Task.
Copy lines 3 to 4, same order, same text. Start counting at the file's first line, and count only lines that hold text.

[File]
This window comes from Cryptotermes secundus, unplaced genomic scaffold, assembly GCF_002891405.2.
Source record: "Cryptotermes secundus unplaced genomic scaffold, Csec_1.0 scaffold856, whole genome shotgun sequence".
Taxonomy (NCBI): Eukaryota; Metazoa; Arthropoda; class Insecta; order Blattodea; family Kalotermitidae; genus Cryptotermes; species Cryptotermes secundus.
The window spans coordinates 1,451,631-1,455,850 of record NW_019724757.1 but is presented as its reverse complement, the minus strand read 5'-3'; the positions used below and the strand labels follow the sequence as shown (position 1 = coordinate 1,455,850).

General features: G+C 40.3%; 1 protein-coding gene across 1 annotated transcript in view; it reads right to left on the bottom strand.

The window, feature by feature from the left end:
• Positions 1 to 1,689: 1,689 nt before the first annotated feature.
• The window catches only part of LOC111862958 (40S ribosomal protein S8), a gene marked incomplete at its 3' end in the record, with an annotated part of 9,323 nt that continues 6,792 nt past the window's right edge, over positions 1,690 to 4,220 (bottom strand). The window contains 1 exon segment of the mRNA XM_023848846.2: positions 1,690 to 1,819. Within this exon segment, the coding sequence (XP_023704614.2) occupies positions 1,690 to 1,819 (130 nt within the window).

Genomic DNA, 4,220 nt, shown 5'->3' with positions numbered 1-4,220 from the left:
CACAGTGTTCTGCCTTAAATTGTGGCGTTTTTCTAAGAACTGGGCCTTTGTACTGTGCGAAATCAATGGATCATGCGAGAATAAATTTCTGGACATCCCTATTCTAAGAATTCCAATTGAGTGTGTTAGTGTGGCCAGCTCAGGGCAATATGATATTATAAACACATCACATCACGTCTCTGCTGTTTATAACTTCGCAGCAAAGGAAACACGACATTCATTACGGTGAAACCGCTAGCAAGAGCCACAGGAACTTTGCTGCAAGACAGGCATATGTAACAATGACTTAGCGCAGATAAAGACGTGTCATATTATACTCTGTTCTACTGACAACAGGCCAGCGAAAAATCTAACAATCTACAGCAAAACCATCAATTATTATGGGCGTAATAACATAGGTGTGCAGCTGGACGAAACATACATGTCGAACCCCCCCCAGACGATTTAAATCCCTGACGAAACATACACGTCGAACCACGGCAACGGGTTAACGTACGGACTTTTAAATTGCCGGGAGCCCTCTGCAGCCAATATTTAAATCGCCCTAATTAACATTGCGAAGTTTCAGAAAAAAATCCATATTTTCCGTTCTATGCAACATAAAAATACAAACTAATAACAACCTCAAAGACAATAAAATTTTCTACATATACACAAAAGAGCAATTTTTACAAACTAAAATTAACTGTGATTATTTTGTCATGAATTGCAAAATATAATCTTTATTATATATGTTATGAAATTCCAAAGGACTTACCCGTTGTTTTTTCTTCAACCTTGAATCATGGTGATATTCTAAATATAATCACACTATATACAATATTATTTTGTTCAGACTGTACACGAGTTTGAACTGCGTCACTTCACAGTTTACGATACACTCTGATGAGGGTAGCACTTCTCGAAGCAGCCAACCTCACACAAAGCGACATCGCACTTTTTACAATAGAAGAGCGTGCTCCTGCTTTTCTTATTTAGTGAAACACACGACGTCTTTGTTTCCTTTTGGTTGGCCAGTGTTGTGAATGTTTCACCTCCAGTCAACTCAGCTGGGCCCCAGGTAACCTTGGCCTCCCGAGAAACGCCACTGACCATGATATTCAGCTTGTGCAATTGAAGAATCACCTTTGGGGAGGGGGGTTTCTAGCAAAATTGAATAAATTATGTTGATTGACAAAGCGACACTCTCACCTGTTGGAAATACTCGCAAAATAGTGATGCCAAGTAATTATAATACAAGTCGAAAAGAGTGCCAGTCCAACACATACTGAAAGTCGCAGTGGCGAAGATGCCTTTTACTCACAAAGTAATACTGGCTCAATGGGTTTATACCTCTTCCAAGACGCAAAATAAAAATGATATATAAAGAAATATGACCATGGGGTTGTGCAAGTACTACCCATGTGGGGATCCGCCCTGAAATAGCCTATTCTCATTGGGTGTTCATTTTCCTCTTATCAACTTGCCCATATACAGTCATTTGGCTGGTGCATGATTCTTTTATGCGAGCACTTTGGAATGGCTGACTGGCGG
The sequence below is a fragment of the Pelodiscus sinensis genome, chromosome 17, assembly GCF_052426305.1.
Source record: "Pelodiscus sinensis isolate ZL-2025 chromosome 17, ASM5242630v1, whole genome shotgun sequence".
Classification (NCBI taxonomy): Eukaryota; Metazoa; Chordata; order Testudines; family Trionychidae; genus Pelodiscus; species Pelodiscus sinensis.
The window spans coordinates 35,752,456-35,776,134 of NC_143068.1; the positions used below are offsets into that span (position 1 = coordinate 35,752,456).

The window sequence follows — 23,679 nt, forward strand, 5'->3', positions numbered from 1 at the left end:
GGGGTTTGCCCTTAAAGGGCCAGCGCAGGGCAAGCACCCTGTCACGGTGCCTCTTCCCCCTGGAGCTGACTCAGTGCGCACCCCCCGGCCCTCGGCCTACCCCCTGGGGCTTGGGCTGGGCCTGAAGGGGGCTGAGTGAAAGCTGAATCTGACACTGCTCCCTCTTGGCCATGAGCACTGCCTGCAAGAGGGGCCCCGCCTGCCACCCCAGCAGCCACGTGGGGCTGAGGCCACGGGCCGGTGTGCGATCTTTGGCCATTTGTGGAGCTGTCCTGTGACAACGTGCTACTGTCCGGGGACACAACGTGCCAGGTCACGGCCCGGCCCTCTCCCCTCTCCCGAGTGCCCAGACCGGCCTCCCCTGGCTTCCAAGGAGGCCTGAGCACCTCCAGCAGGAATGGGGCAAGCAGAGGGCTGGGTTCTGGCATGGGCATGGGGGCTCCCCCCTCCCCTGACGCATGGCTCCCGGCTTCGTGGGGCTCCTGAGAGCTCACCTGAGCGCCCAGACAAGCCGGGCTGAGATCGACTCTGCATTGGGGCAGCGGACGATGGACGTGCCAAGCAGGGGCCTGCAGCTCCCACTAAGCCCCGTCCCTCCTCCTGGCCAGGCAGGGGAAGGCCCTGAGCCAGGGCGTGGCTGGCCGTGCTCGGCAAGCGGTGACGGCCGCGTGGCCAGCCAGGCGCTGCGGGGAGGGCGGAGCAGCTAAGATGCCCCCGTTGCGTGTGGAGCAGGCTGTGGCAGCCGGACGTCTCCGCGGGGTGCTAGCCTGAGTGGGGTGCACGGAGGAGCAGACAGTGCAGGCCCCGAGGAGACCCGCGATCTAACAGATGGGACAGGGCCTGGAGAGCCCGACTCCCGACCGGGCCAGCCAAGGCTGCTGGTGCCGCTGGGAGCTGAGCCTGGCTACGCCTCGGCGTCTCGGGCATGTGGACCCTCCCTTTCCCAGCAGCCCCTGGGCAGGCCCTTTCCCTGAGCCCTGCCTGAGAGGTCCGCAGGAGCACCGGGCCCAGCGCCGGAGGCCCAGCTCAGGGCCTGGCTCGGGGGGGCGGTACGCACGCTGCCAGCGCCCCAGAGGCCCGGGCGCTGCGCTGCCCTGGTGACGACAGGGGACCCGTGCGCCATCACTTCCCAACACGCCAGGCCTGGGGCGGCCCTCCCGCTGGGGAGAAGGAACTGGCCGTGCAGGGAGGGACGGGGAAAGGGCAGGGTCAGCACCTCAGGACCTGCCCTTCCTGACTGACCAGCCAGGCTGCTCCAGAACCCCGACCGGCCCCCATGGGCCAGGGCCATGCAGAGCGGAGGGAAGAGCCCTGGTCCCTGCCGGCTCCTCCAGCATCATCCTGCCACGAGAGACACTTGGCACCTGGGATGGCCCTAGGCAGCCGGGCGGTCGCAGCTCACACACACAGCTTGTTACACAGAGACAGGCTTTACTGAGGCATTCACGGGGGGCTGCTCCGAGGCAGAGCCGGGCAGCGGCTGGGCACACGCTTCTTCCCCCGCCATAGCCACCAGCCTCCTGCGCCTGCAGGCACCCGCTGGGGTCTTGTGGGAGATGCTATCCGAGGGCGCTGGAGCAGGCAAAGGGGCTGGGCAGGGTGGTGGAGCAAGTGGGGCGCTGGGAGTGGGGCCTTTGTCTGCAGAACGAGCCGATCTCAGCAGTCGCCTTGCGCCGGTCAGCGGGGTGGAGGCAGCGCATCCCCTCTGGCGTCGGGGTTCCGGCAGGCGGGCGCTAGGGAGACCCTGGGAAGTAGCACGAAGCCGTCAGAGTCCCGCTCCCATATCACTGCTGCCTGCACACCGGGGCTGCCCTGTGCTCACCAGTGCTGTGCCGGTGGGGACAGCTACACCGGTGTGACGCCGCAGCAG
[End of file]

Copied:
Taxonomy (NCBI): Eukaryota; Metazoa; Arthropoda; class Insecta; order Blattodea; family Kalotermitidae; genus Cryptotermes; species Cryptotermes secundus.
The window spans coordinates 1,451,631-1,455,850 of record NW_019724757.1 but is presented as its reverse complement, the minus strand read 5'-3'; the positions used below and the strand labels follow the sequence as shown (position 1 = coordinate 1,455,850).